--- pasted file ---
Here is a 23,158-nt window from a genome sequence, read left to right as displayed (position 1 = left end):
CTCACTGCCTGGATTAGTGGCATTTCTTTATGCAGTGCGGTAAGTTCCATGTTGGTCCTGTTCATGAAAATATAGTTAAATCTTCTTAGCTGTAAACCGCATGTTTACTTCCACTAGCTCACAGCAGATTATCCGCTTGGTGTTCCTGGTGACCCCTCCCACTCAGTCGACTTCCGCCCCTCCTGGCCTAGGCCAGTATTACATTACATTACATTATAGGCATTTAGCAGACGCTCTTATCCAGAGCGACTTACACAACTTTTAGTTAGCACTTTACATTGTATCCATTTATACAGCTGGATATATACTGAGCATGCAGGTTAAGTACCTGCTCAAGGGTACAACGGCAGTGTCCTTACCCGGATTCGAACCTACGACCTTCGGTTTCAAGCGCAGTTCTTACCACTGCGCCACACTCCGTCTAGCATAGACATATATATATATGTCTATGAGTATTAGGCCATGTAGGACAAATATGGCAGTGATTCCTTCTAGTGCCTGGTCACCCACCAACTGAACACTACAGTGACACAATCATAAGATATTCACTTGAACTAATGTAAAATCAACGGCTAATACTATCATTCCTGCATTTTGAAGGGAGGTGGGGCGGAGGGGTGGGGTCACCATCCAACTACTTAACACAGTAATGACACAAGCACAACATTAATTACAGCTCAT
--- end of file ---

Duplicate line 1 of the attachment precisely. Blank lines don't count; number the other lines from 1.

Here is a 23,158-nt window from a genome sequence, read left to right as displayed (position 1 = left end):